And so today, though I live with a bit of post trauma from all those years of negativities, and though I still bear the scars of my insecurities from my past, I do walk boldly forward in life knowing that I don’t need to do anything in life to impress anyone – because I have a God who already accepts me for who I am, and that alone is enough (and frankly all that matters). I can pursue the things I enjoy, like soccer, diving and karaoke, without a fear that I might not impress anyone because I’m not good enough at those things. I can be free from feeling like I always need to compare myself to someone else and where they are at in life (though many times it is still a temptation). I can be free to live my life in any way pleasing to God, knowing that at the end of the day I am loved and accepted by Him and have a future inheritance in heaven because of Jesus’ promise to me.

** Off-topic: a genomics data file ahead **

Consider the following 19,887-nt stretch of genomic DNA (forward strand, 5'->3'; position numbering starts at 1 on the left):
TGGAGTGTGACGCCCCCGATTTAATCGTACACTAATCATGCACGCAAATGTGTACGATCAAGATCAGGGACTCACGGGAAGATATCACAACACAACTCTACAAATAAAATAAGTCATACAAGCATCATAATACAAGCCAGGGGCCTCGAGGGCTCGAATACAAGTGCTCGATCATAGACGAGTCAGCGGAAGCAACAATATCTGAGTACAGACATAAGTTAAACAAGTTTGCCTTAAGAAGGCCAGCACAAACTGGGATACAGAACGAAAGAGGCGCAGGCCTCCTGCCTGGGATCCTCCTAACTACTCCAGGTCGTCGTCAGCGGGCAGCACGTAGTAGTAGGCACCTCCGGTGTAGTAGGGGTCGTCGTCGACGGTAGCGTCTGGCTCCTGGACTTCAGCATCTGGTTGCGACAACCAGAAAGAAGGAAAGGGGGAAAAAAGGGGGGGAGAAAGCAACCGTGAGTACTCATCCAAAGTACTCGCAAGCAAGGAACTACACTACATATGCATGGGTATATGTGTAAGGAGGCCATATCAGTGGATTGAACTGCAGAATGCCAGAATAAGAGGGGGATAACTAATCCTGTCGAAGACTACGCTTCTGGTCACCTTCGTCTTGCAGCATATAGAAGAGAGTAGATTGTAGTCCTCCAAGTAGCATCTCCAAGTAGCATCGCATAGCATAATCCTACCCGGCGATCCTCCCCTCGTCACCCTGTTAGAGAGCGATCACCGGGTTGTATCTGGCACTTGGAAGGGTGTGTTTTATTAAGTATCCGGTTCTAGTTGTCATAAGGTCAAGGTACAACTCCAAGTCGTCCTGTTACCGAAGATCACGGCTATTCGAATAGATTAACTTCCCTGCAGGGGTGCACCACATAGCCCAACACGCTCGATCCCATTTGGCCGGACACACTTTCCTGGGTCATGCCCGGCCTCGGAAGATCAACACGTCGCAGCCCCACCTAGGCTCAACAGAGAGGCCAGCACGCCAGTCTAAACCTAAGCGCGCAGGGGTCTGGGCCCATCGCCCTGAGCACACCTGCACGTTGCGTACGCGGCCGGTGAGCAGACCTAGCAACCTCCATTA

And that is why I follow Jesus.
The above is my testimony which I’ve been meaning to re-write over the years – I had still been digesting my darker years in high school, not knowing how to best articulate that in the way Jesus touched my life. I had also re-visited the way we as Christians ought to portray our journey to deciding to follow Jesus – often times it feels like all Christians tell the same story (born into a Christian family, then one day *poof* start following Jesus) such that it’s not unique, and it’s probably not engaging or interesting (particularly to a non-Christian audience). Today’s post is an attempt to re-write my testimony in a unique and more engaging way, whilst preserving the truth of what happened in my life and also portraying God in the centre of it all. Feel free to give me feedback on the way it was written; and feel free to privately message me if you’d like to know more about my story.